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Education news and notes from Tampa Bay and Florida

Deaf student left miles from home



Pinellas school officials are investigating an incident Tuesday that left a 13-year-old deaf girl at the wrong bus stop, in the rain, more than two miles from her home.

Picture The girl, Heather Catalano (left), told her parents that the driver of the bus, who was filling in for her regular driver, let her off at Alderman Road near U.S. 19 — the wrong location. Because of her disability, Heather is supposed to be dropped in front of her home near Alderman Road and Alt. U.S. 19.

She tried to use sign language and other hand gestures, said her father, Joe Catalano. But the driver seemed frustrated and hurried her off the bus. Asked whether Heather tried to communicate with the driver through a written message, Joe Catalano said, "It never got to that point."

He added: "My daughter panicked and didn't know what to do."

She arrived home an hour and 15 minutes late, soaking and distraught and with two frantic parents, her father said.

The district's Office of Professional Standards is investigating whether the driver, who has been with the school system for about 13 months, followed proper procedures, said district spokesman Andrea Zahn. He has been assigned to non-driving duties at a bus compound pending the outcome of the inquiry.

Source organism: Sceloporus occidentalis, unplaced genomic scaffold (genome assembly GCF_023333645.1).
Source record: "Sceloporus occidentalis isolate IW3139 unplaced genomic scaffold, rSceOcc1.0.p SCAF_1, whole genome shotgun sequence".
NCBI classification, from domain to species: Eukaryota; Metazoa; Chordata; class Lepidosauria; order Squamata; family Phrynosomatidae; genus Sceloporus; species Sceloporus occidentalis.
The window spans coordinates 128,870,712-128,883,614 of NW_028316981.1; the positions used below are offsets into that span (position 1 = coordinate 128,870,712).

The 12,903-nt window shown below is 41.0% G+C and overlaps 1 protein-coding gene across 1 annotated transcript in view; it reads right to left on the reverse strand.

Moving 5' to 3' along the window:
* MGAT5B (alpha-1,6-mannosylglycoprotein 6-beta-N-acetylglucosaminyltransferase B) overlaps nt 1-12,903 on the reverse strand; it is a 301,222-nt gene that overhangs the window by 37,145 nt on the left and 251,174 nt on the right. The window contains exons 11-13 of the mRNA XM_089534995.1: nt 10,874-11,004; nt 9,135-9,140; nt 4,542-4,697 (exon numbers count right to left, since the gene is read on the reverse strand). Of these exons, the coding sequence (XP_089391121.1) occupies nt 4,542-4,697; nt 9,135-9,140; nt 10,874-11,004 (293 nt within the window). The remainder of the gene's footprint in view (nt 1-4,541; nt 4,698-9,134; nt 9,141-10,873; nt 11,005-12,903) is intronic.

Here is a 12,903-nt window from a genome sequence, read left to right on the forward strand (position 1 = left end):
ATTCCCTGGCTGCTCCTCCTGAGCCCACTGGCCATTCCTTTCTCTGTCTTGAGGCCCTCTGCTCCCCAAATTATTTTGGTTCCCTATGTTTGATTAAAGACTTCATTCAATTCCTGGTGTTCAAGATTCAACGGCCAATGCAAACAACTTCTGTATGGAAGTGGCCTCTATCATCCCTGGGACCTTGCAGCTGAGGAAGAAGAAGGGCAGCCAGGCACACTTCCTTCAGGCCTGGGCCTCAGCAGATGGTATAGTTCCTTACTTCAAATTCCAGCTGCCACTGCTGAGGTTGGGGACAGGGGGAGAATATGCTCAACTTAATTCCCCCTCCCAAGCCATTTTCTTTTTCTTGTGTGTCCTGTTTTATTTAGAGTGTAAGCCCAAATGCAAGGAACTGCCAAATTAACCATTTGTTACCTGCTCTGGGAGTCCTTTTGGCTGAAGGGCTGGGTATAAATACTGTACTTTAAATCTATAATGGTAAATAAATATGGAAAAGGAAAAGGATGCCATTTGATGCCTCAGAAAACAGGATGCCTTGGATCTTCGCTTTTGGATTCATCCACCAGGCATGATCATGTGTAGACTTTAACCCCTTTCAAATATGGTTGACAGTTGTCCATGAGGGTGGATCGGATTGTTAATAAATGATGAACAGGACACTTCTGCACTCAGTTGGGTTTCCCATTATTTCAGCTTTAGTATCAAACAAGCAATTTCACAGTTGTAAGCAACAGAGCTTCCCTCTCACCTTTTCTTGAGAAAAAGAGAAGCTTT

Heather's regular driver called in sick that day. An assistant who usually staffs the bus, and likely would have intervened in the situation, had a personal emergency and could not be replaced, Zahn said.

The driver who filled in was a regular driver trying to complete his own route as well as the added route.

"There's no excuse," said Joe Catalano, who expressed outrage in an interview Thursday. "Shame on them."

His daughter, who attends Morgan Fitzgerald Middle School, usually gets home around 6:05 p.m. At 6:40 p.m., Catalano said, "I knew something was wrong."

He tried to track down his daughter through a district dispatcher, but 30 minutes passed with no success. He said he grew more frantic, knowing she could not hear traffic.

On the long walk home, he said, his daughter encountered a stranger who appeared to be homeless and tried to talk to her. Unaccustomed to the route, he said, she found her way home using familiar landmarks.

- Thomas C. Tobin, Pinellas education reporter

[Last modified: Tuesday, May 25, 2010 9:34am]


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